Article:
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Emotional affairs: myths or truly harmful events? The question might seem ridiculous to some, but many people don’t really believe in the concept of an emotional affair. Some folks only believe the word “affair” can be attached to something physical, whether that’s sex, kissing, or something else. On some level, there must be plenty of people who don’t believe in emotional affairs, which is exactly how they find themselves in one. When you don’t think you need to be on the lookout for something, you’re bound to run right into it. Your bond with your partner relies on a certain set of boundaries with other people. There’s no denying that getting emotionally close in certain ways with certain people violates those boundaries. Here is how emotional affairs damage relationships.

Your partner can feel like the enemy

The person with whom you’re having the emotional affair has no control over you. He can’t possibly attempt to tell you how to behave or really have any expectations of you. By contrast, this starts to make your partner (who does have some input in your life) feel like an enemy or authority figure to you. The person you’re emotionally cheating with provides this la-la land escapism world where you have no responsibility to anyone, but still derive some pleasure.


You stop sharing with your partner

You stop telling your partner about your hopes, dreams, and experiences because you already told your emotional affair partner all of that. This, over time, creates distance between you and your partner.


You welcome criticism of your relationship

You naturally tell the person you’re cheating with about your relationship. And, since he has feelings for you, he finds reasons to criticize your relationship and those reasons get in your head.


You welcome advances

Emotional affairs almost always lead to some physical advances. When a man feels that you’re emotionally opening up to him and carrying on a secret type of relationship with him, he naturally feels comfortable eventually making physical advances. All physical affairs begin with emotional ones.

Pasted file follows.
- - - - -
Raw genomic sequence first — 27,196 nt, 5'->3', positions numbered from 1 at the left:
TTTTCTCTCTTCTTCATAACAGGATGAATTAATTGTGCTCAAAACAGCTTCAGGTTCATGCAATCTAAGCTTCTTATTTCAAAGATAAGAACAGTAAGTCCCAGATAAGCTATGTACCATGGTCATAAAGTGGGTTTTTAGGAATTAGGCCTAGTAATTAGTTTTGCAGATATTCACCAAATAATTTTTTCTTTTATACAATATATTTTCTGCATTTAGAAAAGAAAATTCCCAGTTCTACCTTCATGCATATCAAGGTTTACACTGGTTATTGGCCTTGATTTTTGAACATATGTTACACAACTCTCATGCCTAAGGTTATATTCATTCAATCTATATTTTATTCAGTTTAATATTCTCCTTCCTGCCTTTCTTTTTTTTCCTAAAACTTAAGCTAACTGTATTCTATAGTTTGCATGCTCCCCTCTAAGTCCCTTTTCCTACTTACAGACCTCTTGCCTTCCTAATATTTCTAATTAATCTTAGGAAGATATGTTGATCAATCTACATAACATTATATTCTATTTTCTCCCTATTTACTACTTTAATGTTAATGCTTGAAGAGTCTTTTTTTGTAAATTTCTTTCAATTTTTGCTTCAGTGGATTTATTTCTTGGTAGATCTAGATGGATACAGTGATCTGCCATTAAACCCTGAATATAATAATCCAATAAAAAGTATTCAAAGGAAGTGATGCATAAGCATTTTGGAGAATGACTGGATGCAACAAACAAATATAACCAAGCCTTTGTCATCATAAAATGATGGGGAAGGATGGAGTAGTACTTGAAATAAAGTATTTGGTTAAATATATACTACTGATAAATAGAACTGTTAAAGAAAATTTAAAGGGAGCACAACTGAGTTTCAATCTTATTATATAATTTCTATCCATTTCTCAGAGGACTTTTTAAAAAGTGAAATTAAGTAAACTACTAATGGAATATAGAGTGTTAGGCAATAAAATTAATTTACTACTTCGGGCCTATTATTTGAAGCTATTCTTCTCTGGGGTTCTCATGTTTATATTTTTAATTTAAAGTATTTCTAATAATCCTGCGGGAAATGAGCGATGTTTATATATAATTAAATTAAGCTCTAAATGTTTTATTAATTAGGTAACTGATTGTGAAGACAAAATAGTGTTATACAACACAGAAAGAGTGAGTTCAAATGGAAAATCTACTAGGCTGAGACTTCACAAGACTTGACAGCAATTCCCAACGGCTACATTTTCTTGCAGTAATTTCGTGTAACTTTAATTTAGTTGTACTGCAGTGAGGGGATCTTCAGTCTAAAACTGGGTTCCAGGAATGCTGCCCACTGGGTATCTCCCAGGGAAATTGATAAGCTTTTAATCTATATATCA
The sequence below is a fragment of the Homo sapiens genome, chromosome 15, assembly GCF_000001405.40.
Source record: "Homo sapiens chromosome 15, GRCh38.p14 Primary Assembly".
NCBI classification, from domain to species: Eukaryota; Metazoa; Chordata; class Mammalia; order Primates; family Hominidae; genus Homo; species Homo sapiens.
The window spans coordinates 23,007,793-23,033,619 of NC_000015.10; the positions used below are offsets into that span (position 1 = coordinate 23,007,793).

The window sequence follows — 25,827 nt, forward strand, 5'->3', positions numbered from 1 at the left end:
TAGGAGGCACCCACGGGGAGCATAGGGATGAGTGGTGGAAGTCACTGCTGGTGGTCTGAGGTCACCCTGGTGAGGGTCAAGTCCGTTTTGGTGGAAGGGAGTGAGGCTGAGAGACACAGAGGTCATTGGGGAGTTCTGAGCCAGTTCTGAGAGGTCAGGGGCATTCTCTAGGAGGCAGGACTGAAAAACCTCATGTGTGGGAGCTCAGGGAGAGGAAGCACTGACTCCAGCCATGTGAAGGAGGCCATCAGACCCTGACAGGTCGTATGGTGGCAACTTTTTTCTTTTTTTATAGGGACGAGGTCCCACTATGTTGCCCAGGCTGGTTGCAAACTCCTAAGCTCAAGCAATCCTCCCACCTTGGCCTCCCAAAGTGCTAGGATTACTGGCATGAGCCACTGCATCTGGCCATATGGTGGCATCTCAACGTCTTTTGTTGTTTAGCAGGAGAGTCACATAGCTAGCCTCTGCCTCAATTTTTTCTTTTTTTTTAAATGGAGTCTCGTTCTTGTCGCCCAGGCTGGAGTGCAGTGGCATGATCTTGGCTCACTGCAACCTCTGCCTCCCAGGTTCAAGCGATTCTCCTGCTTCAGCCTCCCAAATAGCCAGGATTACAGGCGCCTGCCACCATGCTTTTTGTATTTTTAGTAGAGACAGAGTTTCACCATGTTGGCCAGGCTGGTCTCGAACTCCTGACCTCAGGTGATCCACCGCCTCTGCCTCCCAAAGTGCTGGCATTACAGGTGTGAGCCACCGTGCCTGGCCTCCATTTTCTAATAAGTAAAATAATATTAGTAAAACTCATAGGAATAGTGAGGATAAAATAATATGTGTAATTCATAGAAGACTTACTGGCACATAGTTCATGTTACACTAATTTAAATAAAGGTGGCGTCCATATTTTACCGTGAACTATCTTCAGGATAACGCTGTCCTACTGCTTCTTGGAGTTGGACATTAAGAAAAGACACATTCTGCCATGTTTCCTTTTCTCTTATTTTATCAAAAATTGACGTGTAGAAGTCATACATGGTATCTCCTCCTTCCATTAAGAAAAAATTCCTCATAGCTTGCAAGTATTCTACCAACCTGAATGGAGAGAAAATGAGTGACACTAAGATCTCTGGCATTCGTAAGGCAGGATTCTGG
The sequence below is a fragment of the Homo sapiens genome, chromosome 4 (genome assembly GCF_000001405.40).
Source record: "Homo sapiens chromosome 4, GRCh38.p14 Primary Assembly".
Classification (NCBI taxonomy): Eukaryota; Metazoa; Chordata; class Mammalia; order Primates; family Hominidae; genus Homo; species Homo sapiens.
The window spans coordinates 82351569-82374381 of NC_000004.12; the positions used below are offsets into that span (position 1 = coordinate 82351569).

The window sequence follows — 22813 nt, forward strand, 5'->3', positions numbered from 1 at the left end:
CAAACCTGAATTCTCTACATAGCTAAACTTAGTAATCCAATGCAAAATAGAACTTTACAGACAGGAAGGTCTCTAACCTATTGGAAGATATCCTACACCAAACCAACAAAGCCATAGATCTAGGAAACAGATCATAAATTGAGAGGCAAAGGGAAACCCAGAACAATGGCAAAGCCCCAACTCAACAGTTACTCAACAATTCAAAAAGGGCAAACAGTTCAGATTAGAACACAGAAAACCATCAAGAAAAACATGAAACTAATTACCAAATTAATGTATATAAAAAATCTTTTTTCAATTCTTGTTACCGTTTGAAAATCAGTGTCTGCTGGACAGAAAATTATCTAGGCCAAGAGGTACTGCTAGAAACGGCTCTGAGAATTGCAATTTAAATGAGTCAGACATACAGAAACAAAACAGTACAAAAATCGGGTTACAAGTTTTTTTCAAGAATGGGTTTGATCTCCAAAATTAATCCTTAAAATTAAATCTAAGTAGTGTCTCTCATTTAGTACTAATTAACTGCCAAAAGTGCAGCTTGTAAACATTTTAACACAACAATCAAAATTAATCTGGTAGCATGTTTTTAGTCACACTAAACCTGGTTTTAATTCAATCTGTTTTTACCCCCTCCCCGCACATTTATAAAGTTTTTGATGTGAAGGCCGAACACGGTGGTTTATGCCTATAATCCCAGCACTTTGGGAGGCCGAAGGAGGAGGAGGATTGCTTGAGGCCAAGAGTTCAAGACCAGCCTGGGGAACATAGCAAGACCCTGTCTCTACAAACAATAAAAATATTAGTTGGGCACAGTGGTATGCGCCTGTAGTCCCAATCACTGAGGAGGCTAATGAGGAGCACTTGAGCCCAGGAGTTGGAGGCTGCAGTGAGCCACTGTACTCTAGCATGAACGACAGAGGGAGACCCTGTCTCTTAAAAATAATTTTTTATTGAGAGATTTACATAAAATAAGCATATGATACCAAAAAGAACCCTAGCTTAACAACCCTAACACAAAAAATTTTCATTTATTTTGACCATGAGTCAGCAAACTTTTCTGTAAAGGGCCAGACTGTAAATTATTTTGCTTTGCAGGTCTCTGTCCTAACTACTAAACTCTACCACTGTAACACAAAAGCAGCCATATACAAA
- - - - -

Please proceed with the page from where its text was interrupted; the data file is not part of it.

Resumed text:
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They take up your time

Emotional affairs take up a lot of time. Between the texting, emailing, phone calls, and secret meet-ups, you’re just naturally spending less time with your actual partner.

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They make you compare

The more time you spend with this faux partner, the more you have someone to compare your partner to. That isn’t fair to your partner—he has no idea his actions are being held up to someone else’s.

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You stop caring about your relationship fights

You have a false sense of having somewhere to go if you’re not 100 percent happy in your relationship. So you stop really engaging in your relationship arguments or participating in disputes.


You always have one foot out the door

You analyze everything your partner does through the lens of, “If he isn’t perfect, I can just go elsewhere.” Your partner doesn’t have a fighting chance to do the right thing.

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They make you paranoid

When you’re cheating, in any capacity, you start to believe anyone could be cheating. Your own affair makes you paranoid that your partner could be having one, too.


They make your partner paranoid

Your behavior makes your partner paranoid (as it should). But the more paranoid he becomes (again, by your own doing) the tighter he grabs onto you and the more you want to pull away.


You don’t grow with your partner

You don’t grow with your partner—you grow with the person you’re cheating with. You go to museums, shows, parties, etc. with the cheater. You talk about your thoughts and revelations with the cheater. You naturally feel closer to the person with whom you’re cheating.


You don’t seek your partner’s advice

You stop looking to your partner for advice, so he has less and less involvement in your life. You make him feel left out when he tries to offer advice, but you say you already got a handle on it—and perhaps even say you’re going with someone else’s advice.


You put the other person before your relationship

If the person you’re cheating with wants your attention while you’re having date night or on a trip with your partner, you’ll give it to him.


You don’t see it as cheating

Because people so rarely acknowledge emotional affairs as a type of affair, they’re one of the most dangerous affairs. You let this type of affair get out of hand very quickly—to the point of no return.


It’s a cop-out

If you’re turning to an emotional affair, it’s likely because you and your partner don’t feel connected. But when you turn to the cop-out behavior of an emotional affair, you feel no drive to restore the connection in your own relationship.

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